Earlier conviction for Wildlife Crimes in Assam was very low and trials were also in the normal speed. The acceleration of prosecutions follows after a notification dated November 28, 2016 of Honorable Gauhati High Court setting up ten fast-track courts specializing in Wildlife Crimes in the districts of Golaghat, Jorhat, Tinsukia, Dibrugarh, Nagaon, Sonitpur, Barpeta, Cachar, Darrang and Udalguri where most of the State’s Parks and Wildlife Sanctuaries are located. Honorable Gauhati High Court designating the senior most additional sessions judge in the aforesaid 10 (ten) districts for faster disposal of cases under the Wildlife (Protection) Act, 1972, and other offences related to forests, which can be tried in a Sessions Court. The high court notification states that if any district does not have an Additional Sessions Judge, the Sessions court can become a fast-track court for Wildlife Crimes.
On World Wildlife Day i.e.on 3rd March 2017, the first of this kind of landmark judgement was recorded by courts in India on reward. Additional District & Sessions Judge, Sonitpur, Darak Ullah convicted accused Raju Bosumotary with RI for one year and fine of Rs 10000/- in default SI for 3 months u/s 51 of Wildlife (P) Act, in Sessions Case no 185/15. The most encouraging and rare attitude of the court is reflected in the judgement when the court ordered to pay Rs 4800/- , out of the fine amount if paid, to the forest patrolling party, consisting 12 persons , u/s 60 (A) of wildlife (P) Act, for their assistance in detection of the offence and offender.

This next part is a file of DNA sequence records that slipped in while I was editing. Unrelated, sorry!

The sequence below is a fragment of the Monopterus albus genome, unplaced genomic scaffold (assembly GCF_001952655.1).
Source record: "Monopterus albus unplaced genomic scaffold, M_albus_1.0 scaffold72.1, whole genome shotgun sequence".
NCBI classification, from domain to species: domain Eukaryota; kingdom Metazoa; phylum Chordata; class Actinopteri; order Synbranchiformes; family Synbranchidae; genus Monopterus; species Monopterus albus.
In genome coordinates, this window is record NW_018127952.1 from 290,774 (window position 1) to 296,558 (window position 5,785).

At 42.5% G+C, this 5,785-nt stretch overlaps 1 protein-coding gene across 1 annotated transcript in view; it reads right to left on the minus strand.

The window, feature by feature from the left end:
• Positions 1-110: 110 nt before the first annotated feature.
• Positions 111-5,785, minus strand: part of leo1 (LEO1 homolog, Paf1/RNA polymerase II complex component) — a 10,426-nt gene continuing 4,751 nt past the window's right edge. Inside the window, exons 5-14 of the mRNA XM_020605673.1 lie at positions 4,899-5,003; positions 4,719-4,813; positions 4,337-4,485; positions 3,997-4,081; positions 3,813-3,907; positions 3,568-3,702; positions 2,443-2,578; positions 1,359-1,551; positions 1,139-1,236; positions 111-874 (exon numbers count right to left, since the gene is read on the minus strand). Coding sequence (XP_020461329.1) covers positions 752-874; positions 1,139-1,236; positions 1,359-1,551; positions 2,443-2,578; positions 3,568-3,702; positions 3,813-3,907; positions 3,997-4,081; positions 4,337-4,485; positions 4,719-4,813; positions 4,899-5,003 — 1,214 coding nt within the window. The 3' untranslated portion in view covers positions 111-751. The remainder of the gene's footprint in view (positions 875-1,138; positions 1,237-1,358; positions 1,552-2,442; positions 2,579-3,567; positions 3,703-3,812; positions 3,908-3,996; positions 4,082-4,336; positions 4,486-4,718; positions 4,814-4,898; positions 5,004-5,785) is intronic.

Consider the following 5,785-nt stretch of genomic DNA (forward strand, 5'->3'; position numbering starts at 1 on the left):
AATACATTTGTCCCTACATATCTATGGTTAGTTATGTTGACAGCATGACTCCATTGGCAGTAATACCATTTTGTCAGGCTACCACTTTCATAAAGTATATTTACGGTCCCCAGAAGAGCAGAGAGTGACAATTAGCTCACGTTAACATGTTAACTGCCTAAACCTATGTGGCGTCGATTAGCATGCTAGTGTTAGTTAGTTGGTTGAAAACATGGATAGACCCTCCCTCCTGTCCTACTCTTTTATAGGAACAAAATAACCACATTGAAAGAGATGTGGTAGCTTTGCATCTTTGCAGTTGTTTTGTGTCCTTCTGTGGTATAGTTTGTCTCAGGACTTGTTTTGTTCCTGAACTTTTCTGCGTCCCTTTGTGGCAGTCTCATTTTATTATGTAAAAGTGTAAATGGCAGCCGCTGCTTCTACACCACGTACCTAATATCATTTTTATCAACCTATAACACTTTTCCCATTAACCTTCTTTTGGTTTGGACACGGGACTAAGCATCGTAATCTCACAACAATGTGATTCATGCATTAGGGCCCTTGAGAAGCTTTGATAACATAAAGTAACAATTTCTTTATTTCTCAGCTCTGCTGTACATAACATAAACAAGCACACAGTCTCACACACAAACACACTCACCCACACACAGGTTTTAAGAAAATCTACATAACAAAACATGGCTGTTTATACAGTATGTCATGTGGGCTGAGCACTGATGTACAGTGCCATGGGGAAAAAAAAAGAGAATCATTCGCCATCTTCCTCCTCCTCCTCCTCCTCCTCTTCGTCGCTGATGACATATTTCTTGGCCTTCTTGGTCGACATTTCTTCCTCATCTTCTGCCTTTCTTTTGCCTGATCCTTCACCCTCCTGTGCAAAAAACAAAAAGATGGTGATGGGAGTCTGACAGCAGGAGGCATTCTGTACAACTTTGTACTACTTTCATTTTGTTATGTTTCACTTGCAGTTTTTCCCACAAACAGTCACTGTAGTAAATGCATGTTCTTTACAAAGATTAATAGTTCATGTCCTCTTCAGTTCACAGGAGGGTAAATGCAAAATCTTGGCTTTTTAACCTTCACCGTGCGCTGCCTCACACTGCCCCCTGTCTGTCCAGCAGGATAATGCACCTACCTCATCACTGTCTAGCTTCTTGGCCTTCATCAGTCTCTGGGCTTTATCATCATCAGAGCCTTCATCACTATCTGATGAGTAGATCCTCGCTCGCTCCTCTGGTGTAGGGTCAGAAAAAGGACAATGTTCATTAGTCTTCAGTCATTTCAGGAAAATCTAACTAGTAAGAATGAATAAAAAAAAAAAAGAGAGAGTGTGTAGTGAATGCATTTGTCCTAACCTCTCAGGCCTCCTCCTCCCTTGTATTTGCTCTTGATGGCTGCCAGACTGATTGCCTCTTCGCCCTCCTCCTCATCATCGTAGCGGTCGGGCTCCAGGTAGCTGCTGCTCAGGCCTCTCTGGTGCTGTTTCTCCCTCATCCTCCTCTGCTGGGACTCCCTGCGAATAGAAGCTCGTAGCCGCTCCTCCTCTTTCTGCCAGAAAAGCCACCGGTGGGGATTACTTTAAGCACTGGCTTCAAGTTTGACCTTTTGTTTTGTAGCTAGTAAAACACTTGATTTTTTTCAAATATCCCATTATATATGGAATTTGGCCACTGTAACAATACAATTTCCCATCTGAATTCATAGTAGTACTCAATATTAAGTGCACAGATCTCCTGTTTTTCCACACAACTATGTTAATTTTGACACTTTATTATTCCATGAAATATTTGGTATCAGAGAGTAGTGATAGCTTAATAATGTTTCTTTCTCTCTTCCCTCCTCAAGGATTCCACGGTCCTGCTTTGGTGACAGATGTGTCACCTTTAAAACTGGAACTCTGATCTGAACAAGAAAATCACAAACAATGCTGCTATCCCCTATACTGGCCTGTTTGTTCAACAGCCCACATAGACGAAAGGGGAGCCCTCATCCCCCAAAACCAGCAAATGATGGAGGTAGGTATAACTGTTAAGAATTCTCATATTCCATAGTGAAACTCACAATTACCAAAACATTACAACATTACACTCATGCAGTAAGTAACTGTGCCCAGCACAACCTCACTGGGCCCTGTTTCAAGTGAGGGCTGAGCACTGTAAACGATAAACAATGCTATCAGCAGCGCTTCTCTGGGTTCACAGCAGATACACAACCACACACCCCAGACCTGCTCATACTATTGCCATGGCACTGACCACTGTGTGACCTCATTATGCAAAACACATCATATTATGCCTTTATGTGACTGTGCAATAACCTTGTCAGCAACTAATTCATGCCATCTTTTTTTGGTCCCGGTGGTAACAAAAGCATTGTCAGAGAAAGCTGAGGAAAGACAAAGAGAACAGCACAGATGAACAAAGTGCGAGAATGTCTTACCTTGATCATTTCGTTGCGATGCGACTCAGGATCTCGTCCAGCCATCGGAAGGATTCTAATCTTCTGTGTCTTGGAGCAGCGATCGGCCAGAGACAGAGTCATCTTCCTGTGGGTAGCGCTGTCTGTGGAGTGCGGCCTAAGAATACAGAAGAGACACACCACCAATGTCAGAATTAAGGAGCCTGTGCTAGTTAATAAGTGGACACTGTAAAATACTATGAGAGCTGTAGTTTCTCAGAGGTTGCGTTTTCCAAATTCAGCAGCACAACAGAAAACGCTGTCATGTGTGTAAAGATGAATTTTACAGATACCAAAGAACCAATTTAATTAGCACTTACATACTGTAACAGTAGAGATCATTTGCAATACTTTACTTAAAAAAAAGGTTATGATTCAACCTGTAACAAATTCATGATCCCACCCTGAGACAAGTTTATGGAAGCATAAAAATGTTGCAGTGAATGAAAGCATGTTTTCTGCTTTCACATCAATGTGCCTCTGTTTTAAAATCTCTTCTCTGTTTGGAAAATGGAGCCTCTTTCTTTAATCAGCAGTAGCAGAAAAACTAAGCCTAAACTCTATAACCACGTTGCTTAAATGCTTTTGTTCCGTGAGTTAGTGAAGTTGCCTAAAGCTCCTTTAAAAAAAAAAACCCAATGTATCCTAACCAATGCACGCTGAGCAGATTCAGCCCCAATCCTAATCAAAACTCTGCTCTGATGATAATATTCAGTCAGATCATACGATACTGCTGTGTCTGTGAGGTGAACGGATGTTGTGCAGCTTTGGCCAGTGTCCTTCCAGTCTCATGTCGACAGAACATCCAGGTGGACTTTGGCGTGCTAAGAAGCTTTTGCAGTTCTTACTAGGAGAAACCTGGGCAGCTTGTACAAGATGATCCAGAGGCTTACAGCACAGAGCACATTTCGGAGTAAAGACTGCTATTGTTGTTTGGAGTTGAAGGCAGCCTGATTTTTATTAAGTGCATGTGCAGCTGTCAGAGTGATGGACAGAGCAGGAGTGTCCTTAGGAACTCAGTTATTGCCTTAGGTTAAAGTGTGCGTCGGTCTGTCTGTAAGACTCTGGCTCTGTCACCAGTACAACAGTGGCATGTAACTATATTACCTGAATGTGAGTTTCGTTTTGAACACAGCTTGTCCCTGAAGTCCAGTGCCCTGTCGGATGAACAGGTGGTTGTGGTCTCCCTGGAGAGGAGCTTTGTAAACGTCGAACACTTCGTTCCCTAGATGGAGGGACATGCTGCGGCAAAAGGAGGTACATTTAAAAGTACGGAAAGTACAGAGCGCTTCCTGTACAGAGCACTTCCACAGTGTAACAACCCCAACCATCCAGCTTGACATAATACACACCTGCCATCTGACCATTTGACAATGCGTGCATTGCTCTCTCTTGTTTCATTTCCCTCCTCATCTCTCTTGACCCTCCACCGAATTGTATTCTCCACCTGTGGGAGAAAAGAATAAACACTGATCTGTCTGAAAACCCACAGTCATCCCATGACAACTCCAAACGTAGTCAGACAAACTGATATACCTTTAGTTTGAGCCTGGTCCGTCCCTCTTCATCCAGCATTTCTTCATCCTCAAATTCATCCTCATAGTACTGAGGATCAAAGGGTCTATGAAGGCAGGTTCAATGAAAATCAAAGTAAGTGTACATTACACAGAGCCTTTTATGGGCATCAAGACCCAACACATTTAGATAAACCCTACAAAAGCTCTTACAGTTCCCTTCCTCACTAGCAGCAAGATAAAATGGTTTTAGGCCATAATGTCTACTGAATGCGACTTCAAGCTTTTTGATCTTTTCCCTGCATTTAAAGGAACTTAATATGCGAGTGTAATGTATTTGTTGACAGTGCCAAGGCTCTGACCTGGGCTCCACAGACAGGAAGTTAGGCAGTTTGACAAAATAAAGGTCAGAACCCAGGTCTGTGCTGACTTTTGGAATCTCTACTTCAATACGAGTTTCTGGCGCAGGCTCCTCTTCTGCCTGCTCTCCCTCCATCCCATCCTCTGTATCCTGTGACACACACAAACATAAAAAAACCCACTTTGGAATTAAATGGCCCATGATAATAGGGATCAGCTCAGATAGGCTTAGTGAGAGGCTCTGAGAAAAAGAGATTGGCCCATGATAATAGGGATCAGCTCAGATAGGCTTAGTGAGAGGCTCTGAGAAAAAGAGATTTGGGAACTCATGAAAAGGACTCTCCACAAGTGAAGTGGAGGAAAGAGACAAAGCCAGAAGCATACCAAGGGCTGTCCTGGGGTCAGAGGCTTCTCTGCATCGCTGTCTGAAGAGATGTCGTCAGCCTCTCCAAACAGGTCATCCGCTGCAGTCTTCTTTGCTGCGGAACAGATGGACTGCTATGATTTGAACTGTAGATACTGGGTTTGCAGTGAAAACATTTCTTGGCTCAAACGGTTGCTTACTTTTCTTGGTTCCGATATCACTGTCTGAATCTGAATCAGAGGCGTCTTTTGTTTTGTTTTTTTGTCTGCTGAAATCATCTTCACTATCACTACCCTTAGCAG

Another three judgments by Additional District & Sessions Judge, Sonitpur, Darak Ullah on rewards are as follows:
1) Sessions Case no 291/16 dated 4-5-17 : Convicted accused Mathur Bosumotary with RI for Six month and fine of Rs 10000/- in default SI for 3 months u/s 51 of Wildlife (P) Act. The most encouraging and rare attitude of the court is reflected in this judgement also, when the court ordered to pay Rs 4500/- , out of the fine amount, if paid, to the forest patrolling party consisting 15 persons ,u/s 60 (A) of wildlife (P) Act, for their assistance in detection of the offence and offender.
2) Sessions case No.373/15 dated 2-6-17 : Convicted the accused Budhilal Soren vide judgment dated 2-06-17 sentencing him RI for 6(six) months and fine of Rs. 12000/ i/d S.I for 3(three) months for the offence u/s 51 of Wildlife (P) Act. The court has held that the detection of the offence and apprehension of the offender was due to the assistance of the patrolling team consisting the 13 members comprising Forest Range Officer, Forester-I, Forest Guard, Assam Forest Protection Force Battalions and Home Guards and they were ordered to be rewarded as per Section 60(A) of the Act, out of the fine amount, imposed upon the convict.